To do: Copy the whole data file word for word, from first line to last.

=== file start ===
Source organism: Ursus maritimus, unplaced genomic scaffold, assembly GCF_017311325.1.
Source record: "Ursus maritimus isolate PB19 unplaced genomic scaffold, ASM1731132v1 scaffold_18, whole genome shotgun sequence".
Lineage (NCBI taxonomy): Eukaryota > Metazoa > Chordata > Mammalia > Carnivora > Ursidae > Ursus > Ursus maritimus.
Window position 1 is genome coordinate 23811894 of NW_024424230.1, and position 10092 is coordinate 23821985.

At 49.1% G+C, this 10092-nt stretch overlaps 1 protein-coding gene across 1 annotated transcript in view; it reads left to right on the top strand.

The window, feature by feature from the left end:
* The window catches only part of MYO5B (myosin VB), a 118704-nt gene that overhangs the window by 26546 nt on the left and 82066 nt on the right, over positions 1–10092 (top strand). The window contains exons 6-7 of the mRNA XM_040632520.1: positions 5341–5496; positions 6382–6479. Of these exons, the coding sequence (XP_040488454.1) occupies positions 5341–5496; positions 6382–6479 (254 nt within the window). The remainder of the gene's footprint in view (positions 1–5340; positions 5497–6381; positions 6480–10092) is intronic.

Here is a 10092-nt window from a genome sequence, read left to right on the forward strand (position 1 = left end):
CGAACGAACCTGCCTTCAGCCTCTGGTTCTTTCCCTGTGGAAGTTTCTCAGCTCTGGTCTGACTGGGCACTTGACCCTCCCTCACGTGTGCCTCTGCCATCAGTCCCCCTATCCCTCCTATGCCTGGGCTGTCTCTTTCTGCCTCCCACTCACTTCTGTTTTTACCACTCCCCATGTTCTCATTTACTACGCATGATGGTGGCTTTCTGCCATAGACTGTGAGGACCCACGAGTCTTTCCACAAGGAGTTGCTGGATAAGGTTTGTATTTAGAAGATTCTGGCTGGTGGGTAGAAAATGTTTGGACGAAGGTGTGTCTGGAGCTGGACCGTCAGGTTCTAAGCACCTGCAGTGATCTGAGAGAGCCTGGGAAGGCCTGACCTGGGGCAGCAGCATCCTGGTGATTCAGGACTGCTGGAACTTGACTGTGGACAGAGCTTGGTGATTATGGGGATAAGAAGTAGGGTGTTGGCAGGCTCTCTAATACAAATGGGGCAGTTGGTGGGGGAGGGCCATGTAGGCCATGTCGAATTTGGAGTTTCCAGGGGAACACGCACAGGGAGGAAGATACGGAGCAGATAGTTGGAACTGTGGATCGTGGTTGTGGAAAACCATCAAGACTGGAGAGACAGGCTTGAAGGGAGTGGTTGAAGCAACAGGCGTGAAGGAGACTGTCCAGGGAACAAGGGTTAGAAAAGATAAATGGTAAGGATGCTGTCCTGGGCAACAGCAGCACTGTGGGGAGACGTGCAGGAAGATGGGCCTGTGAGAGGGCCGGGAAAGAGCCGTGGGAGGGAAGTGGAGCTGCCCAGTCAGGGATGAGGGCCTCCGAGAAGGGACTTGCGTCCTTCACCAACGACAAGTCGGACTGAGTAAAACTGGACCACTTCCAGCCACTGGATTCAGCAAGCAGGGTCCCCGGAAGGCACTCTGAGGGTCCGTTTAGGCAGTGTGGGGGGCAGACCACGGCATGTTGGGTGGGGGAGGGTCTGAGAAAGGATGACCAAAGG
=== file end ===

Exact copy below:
Source organism: Ursus maritimus, unplaced genomic scaffold, assembly GCF_017311325.1.
Source record: "Ursus maritimus isolate PB19 unplaced genomic scaffold, ASM1731132v1 scaffold_18, whole genome shotgun sequence".
Lineage (NCBI taxonomy): Eukaryota > Metazoa > Chordata > Mammalia > Carnivora > Ursidae > Ursus > Ursus maritimus.
Window position 1 is genome coordinate 23811894 of NW_024424230.1, and position 10092 is coordinate 23821985.

At 49.1% G+C, this 10092-nt stretch overlaps 1 protein-coding gene across 1 annotated transcript in view; it reads left to right on the top strand.

The window, feature by feature from the left end:
* The window catches only part of MYO5B (myosin VB), a 118704-nt gene that overhangs the window by 26546 nt on the left and 82066 nt on the right, over positions 1–10092 (top strand). The window contains exons 6-7 of the mRNA XM_040632520.1: positions 5341–5496; positions 6382–6479. Of these exons, the coding sequence (XP_040488454.1) occupies positions 5341–5496; positions 6382–6479 (254 nt within the window). The remainder of the gene's footprint in view (positions 1–5340; positions 5497–6381; positions 6480–10092) is intronic.

Here is a 10092-nt window from a genome sequence, read left to right on the forward strand (position 1 = left end):
CGAACGAACCTGCCTTCAGCCTCTGGTTCTTTCCCTGTGGAAGTTTCTCAGCTCTGGTCTGACTGGGCACTTGACCCTCCCTCACGTGTGCCTCTGCCATCAGTCCCCCTATCCCTCCTATGCCTGGGCTGTCTCTTTCTGCCTCCCACTCACTTCTGTTTTTACCACTCCCCATGTTCTCATTTACTACGCATGATGGTGGCTTTCTGCCATAGACTGTGAGGACCCACGAGTCTTTCCACAAGGAGTTGCTGGATAAGGTTTGTATTTAGAAGATTCTGGCTGGTGGGTAGAAAATGTTTGGACGAAGGTGTGTCTGGAGCTGGACCGTCAGGTTCTAAGCACCTGCAGTGATCTGAGAGAGCCTGGGAAGGCCTGACCTGGGGCAGCAGCATCCTGGTGATTCAGGACTGCTGGAACTTGACTGTGGACAGAGCTTGGTGATTATGGGGATAAGAAGTAGGGTGTTGGCAGGCTCTCTAATACAAATGGGGCAGTTGGTGGGGGAGGGCCATGTAGGCCATGTCGAATTTGGAGTTTCCAGGGGAACACGCACAGGGAGGAAGATACGGAGCAGATAGTTGGAACTGTGGATCGTGGTTGTGGAAAACCATCAAGACTGGAGAGACAGGCTTGAAGGGAGTGGTTGAAGCAACAGGCGTGAAGGAGACTGTCCAGGGAACAAGGGTTAGAAAAGATAAATGGTAAGGATGCTGTCCTGGGCAACAGCAGCACTGTGGGGAGACGTGCAGGAAGATGGGCCTGTGAGAGGGCCGGGAAAGAGCCGTGGGAGGGAAGTGGAGCTGCCCAGTCAGGGATGAGGGCCTCCGAGAAGGGACTTGCGTCCTTCACCAACGACAAGTCGGACTGAGTAAAACTGGACCACTTCCAGCCACTGGATTCAGCAAGCAGGGTCCCCGGAAGGCACTCTGAGGGTCCGTTTAGGCAGTGTGGGGGGCAGACCACGGCATGTTGGGTGGGGGAGGGTCTGAGAAAGGATGACCAAAGG